Hey, Hey, What’s Going On?

  • I’m working on the second draft of my first novel (so far in Chapter 3 of 22), and outlining and discovery writing my second novel. Scrivener has been a blast for this too, allowing me to manage my characters and references to them without resorting to another tool (I’ll try to do a post about that later on).
  • I meant to give The Rook another try (I got annoyed with it after 30 pages during my first go), but due to a lot of upheaval at work, I started reading Linchpin instead.
  • Two of my co-workers (two of the best), are leaving: one to go abroad, and the other one to a different department. That’s made me rethink my future at work, whether I need to move as well and pick up a new area of expertise or not. After a lot of anxious soul searching I realized what I’d forgotten in all this mess — my dream isn’t to work in tech, it’s to be a writer. My day job is what allows me to write while keeping a roof over my head, nothing more, and every minute that I invest in it is a minute in which I’m not writing. This whole ordeal just made me want to double down on writing even more.
  • I’ve got a busy month and a half in July and August, and then things will settle down a bit more. My updates here may be sporadic as a consequence, as I prioritize my writing and running instead.

 

Hey, Hey, What’s Going On?

Biweekly Routine

Routines and rituals are important, and one of the signs of a craftsperson is their care for the tools they use. This is true for any kind of maker, whether your craft is storytelling or leatherwork. Every two weeks I try to go through this routine, to make sure that the things that I use when I write are there and in order when I sit down to do my writing.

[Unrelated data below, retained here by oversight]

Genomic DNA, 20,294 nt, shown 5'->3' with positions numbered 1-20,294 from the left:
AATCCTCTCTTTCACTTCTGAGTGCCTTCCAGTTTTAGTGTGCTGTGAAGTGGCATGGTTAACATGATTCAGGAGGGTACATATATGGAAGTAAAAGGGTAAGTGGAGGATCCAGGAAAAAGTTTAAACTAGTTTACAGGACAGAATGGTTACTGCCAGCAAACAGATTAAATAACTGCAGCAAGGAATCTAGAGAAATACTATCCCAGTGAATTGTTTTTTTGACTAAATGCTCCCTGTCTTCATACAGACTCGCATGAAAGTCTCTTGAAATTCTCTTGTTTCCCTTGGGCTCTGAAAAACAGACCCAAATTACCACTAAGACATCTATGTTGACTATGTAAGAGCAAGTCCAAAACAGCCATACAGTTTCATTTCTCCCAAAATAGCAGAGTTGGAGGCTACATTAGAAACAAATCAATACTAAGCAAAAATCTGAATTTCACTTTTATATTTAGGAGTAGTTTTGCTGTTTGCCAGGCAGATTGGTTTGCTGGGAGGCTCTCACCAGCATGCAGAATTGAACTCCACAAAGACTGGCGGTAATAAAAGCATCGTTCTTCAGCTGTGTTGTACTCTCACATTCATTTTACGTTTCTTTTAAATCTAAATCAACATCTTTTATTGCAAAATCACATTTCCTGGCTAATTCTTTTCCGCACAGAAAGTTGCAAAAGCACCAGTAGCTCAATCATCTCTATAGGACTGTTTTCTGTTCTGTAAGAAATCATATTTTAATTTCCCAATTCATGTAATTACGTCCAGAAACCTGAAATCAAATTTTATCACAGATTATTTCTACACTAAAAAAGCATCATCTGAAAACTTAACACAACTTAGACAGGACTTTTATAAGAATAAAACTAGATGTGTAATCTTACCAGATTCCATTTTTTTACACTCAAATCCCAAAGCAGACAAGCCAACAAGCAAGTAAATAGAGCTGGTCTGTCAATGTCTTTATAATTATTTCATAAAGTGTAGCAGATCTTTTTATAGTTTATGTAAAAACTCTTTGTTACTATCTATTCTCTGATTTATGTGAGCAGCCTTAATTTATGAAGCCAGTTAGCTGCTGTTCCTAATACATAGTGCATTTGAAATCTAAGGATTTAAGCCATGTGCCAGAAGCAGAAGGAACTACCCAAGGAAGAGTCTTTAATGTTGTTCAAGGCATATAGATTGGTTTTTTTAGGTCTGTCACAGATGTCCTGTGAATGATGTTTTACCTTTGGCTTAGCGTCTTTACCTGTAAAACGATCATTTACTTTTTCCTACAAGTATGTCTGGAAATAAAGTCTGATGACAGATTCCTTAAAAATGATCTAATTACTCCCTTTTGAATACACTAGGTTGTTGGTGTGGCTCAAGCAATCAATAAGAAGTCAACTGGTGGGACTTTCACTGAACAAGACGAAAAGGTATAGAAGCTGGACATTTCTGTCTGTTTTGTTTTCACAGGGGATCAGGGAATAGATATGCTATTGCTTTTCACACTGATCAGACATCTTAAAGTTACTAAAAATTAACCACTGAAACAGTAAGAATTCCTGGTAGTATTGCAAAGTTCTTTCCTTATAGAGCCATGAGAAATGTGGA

Clean keyboard

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Some computer keyboards harbour more harmful bacteria than a toilet seat, research has suggested. 

A BBC News report published the findings of a consumer group Which? on keyboard hygiene, and not surprisingly they were shocking.

Since your keyboard is one of your main, if not your main writing tool, taking 10-15 minutes every two weeks to clean it doesn’t seem excessive, yet few writers do so.

Here are the keyboard cleaning guides that I use:

PC World: How to Clean Your Keyboard – simple, informative, easy to follow advice on how to clean your keyboard.

Rispter Guide: Cleaning Keyboards – funny, and with plenty of pictures. Also, much more thorough than the PC world guide, and geared towards mechanical keyboard maintenance.

Check backups

You can read up here on how to backup your work. Once every two weeks go over your backups and check to see that everything is where you expect it to be.

Organize notes

Take a few minutes once every two weeks to go over your notes, file or throw away those that aren’t relevant anymore and make sure that you don’t have any loose notes scribbled on envelopes or post-it notes around the house.

Organize file names

If you for some reason work with Word and not with Scrivener (why?), and keep several versions of your work in different files, take a moment to make sure that your file names haven’t gotten out of hand, and you still know where everything is and what everything is. File names “My novel – old new new version 2” — I’m looking at you.